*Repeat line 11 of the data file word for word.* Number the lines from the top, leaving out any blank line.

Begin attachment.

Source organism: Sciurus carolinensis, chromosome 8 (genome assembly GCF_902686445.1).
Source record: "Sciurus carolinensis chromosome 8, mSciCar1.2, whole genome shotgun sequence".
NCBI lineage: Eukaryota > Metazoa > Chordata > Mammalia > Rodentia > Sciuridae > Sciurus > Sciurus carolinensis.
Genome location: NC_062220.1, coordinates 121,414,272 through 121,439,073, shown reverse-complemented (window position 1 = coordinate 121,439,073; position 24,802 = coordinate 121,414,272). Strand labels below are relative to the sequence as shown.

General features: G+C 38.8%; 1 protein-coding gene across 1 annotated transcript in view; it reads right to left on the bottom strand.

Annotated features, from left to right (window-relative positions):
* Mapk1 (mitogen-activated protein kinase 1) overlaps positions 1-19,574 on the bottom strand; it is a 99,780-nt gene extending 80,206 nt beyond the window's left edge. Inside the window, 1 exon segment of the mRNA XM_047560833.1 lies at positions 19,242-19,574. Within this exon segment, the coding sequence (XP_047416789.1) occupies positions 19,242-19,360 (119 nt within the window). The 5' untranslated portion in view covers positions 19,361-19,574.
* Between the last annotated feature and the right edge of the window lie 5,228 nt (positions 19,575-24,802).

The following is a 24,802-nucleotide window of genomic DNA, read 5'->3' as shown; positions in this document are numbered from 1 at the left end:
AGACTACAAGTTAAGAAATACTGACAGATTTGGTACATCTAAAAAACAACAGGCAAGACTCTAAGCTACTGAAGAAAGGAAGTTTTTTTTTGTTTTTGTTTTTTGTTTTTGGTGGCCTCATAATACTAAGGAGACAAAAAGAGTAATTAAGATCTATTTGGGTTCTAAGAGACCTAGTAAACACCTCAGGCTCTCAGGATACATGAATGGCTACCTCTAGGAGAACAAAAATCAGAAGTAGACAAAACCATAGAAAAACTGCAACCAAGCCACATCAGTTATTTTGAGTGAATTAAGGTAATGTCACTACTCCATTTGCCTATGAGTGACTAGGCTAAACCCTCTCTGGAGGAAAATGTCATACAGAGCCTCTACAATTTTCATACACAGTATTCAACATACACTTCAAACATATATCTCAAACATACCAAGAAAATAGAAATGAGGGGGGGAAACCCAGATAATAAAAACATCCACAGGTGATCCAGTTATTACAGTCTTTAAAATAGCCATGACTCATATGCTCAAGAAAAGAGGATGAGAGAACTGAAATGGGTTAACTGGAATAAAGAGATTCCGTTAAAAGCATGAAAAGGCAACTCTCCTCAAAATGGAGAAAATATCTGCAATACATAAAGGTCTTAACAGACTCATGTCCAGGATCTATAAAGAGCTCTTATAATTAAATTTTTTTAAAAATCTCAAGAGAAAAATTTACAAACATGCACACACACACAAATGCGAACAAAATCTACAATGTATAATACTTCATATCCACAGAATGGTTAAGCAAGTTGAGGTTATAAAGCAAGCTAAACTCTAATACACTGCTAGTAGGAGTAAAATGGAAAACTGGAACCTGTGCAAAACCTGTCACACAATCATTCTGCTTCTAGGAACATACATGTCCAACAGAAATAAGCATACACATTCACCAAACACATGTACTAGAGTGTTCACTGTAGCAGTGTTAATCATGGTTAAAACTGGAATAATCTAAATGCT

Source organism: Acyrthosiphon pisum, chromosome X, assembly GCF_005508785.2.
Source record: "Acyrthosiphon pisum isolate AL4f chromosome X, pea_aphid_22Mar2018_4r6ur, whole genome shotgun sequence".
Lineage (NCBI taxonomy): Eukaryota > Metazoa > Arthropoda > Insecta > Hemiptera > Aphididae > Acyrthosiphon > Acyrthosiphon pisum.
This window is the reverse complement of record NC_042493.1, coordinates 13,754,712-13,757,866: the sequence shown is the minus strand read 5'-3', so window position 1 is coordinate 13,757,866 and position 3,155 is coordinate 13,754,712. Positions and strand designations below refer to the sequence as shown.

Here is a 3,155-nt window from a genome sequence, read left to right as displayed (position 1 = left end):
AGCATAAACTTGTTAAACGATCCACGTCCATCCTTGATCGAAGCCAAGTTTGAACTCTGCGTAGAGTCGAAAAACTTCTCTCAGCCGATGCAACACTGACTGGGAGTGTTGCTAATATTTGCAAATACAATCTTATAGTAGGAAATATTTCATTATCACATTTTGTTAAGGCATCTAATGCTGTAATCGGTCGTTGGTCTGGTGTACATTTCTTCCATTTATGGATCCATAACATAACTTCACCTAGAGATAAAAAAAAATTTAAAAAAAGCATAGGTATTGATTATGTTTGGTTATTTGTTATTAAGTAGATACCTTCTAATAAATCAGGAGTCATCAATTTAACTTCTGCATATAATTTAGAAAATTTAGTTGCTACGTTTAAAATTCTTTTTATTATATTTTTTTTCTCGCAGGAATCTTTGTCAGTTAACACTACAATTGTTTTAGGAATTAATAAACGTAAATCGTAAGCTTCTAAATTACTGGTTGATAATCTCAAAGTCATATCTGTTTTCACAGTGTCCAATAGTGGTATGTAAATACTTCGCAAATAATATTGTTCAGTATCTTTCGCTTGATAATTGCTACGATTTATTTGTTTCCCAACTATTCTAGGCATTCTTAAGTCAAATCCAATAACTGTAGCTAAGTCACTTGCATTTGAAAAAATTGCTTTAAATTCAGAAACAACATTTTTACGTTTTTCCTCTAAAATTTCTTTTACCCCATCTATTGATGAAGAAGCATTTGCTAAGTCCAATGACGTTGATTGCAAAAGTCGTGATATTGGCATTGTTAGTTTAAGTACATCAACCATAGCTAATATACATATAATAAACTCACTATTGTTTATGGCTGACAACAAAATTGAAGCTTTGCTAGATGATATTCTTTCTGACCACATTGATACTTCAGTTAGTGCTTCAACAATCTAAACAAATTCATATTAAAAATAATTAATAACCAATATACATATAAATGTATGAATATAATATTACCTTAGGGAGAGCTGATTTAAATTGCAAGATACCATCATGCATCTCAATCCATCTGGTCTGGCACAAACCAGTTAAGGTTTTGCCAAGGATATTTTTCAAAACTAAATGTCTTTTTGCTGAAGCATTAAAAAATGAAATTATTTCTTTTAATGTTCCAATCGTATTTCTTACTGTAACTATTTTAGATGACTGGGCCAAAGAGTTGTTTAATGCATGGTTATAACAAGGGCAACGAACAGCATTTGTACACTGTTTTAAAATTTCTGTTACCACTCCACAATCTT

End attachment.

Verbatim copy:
Source organism: Acyrthosiphon pisum, chromosome X, assembly GCF_005508785.2.